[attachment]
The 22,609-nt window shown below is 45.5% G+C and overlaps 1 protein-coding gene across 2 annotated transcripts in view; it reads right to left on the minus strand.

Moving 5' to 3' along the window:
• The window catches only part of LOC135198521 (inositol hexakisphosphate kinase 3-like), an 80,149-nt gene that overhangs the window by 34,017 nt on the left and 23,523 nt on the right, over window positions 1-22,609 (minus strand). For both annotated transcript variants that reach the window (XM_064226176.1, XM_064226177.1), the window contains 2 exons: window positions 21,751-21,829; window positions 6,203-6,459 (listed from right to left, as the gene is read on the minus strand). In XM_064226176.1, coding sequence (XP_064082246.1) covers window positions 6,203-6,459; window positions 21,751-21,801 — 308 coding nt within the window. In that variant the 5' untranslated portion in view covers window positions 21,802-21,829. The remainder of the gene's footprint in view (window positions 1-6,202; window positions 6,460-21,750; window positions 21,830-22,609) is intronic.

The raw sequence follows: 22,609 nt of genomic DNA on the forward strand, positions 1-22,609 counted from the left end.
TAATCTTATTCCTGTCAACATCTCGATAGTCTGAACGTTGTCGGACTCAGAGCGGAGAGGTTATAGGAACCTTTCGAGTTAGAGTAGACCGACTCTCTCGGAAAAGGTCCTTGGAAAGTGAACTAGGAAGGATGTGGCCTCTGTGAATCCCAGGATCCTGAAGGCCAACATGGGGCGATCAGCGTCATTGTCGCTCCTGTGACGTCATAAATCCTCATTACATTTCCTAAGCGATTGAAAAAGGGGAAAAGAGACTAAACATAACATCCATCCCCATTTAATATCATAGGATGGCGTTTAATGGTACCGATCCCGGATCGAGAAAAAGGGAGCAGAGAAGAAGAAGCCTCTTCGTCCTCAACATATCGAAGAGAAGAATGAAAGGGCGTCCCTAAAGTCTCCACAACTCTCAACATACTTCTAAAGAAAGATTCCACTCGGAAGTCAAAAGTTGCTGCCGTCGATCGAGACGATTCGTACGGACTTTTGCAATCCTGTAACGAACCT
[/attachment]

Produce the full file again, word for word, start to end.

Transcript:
The 22,609-nt window shown below is 45.5% G+C and overlaps 1 protein-coding gene across 2 annotated transcripts in view; it reads right to left on the minus strand.

Moving 5' to 3' along the window:
• The window catches only part of LOC135198521 (inositol hexakisphosphate kinase 3-like), an 80,149-nt gene that overhangs the window by 34,017 nt on the left and 23,523 nt on the right, over window positions 1-22,609 (minus strand). For both annotated transcript variants that reach the window (XM_064226176.1, XM_064226177.1), the window contains 2 exons: window positions 21,751-21,829; window positions 6,203-6,459 (listed from right to left, as the gene is read on the minus strand). In XM_064226176.1, coding sequence (XP_064082246.1) covers window positions 6,203-6,459; window positions 21,751-21,801 — 308 coding nt within the window. In that variant the 5' untranslated portion in view covers window positions 21,802-21,829. The remainder of the gene's footprint in view (window positions 1-6,202; window positions 6,460-21,750; window positions 21,830-22,609) is intronic.

The raw sequence follows: 22,609 nt of genomic DNA on the forward strand, positions 1-22,609 counted from the left end.
TAATCTTATTCCTGTCAACATCTCGATAGTCTGAACGTTGTCGGACTCAGAGCGGAGAGGTTATAGGAACCTTTCGAGTTAGAGTAGACCGACTCTCTCGGAAAAGGTCCTTGGAAAGTGAACTAGGAAGGATGTGGCCTCTGTGAATCCCAGGATCCTGAAGGCCAACATGGGGCGATCAGCGTCATTGTCGCTCCTGTGACGTCATAAATCCTCATTACATTTCCTAAGCGATTGAAAAAGGGGAAAAGAGACTAAACATAACATCCATCCCCATTTAATATCATAGGATGGCGTTTAATGGTACCGATCCCGGATCGAGAAAAAGGGAGCAGAGAAGAAGAAGCCTCTTCGTCCTCAACATATCGAAGAGAAGAATGAAAGGGCGTCCCTAAAGTCTCCACAACTCTCAACATACTTCTAAAGAAAGATTCCACTCGGAAGTCAAAAGTTGCTGCCGTCGATCGAGACGATTCGTACGGACTTTTGCAATCCTGTAACGAACCT